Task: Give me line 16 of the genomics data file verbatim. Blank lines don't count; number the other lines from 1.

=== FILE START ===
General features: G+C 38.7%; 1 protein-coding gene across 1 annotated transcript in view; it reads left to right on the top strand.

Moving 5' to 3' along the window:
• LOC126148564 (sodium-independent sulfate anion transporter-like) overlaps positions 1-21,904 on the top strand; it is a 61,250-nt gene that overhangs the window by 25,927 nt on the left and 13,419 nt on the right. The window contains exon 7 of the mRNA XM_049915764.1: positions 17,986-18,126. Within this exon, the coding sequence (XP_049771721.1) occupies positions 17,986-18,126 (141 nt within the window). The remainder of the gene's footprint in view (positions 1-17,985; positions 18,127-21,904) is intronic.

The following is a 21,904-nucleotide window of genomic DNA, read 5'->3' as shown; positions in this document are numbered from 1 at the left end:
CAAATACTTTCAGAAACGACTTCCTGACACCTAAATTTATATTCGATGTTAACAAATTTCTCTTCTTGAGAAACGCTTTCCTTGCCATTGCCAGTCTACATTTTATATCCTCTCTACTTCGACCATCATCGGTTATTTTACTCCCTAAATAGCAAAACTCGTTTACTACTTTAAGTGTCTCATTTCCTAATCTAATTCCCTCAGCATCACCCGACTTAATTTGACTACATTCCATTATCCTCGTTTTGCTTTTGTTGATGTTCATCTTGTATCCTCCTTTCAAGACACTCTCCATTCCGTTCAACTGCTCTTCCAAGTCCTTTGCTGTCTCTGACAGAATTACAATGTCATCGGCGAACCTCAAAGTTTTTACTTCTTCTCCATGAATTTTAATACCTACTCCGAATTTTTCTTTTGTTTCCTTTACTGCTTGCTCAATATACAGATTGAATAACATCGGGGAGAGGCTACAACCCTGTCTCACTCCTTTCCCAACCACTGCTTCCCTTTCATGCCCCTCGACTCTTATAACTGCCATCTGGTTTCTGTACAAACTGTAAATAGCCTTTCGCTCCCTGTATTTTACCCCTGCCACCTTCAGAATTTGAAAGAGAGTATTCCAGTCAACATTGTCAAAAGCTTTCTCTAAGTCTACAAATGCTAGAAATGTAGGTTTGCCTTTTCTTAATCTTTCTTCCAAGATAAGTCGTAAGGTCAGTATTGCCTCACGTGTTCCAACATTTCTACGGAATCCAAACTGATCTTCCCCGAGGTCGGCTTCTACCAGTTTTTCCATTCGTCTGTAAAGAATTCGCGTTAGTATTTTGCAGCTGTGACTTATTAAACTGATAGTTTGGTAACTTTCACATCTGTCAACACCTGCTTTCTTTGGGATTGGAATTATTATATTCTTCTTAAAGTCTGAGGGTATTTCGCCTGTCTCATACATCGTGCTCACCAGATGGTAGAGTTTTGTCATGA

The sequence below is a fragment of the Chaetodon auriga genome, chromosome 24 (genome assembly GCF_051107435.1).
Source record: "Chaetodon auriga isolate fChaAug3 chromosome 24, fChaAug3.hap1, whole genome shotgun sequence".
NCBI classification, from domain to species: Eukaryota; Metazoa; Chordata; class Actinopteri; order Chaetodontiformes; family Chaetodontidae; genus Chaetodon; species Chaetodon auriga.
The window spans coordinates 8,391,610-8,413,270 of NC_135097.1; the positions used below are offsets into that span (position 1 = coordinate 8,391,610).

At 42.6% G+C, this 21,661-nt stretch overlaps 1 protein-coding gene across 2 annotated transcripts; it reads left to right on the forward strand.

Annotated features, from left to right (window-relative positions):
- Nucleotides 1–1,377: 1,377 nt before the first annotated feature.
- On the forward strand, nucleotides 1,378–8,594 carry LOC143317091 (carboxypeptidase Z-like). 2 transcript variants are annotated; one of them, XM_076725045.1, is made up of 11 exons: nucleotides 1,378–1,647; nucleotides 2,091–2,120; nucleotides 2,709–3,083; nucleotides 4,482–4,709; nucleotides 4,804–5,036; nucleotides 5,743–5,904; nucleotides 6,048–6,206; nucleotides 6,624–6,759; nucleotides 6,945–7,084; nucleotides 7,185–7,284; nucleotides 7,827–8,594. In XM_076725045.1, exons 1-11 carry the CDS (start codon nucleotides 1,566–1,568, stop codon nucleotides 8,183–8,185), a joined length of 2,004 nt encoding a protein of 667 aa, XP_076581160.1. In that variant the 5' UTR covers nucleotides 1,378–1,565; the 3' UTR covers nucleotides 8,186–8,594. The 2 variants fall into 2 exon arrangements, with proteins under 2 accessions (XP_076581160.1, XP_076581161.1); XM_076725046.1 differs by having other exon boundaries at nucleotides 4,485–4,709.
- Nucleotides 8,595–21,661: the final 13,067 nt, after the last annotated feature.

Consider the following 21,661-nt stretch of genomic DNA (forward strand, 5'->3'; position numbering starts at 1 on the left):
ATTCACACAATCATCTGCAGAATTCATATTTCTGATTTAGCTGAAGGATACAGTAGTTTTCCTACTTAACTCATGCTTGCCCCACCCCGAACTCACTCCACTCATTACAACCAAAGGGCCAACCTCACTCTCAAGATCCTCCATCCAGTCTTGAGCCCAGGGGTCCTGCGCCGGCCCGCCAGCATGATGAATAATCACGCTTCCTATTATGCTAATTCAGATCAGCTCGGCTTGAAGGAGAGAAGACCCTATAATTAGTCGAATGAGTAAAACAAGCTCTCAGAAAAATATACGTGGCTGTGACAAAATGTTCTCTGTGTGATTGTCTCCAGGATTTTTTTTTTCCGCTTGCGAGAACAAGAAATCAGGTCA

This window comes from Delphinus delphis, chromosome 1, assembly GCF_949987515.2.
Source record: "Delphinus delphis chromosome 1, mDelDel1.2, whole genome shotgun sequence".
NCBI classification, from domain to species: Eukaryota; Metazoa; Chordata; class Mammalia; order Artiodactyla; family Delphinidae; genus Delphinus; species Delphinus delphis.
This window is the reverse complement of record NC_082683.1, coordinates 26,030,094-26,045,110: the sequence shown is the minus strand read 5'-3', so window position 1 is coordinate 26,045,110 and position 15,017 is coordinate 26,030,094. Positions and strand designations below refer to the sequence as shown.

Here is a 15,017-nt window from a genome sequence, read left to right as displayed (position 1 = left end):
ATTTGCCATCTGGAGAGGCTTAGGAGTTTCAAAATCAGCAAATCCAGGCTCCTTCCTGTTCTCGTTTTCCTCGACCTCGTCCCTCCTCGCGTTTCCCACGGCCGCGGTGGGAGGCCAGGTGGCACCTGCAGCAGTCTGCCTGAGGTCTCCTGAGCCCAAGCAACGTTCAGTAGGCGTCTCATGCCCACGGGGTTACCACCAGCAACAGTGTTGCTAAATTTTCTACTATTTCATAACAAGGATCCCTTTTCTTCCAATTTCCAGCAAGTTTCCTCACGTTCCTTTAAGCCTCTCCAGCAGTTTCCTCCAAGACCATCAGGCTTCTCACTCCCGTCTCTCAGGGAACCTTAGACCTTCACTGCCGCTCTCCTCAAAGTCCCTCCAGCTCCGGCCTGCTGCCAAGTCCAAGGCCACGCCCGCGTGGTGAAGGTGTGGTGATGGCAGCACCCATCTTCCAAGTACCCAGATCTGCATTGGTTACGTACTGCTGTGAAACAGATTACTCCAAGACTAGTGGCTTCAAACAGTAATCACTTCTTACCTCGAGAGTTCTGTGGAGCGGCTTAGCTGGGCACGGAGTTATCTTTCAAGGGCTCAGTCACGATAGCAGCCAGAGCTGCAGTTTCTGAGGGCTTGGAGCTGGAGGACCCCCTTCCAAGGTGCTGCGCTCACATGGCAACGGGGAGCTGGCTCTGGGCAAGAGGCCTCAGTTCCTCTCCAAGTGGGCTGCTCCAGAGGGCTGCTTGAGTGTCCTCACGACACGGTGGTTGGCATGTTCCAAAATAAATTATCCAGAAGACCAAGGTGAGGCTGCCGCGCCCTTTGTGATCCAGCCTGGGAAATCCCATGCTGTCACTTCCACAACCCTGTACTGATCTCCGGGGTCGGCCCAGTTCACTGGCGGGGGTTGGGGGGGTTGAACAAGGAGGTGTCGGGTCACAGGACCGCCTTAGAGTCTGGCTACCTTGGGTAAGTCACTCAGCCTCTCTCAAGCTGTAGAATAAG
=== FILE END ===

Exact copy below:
ATTCACACAATCATCTGCAGAATTCATATTTCTGATTTAGCTGAAGGATACAGTAGTTTTCCTACTTAACTCATGCTTGCCCCACCCCGAACTCACTCCACTCATTACAACCAAAGGGCCAACCTCACTCTCAAGATCCTCCATCCAGTCTTGAGCCCAGGGGTCCTGCGCCGGCCCGCCAGCATGATGAATAATCACGCTTCCTATTATGCTAATTCAGATCAGCTCGGCTTGAAGGAGAGAAGACCCTATAATTAGTCGAATGAGTAAAACAAGCTCTCAGAAAAATATACGTGGCTGTGACAAAATGTTCTCTGTGTGATTGTCTCCAGGATTTTTTTTTTCCGCTTGCGAGAACAAGAAATCAGGTCA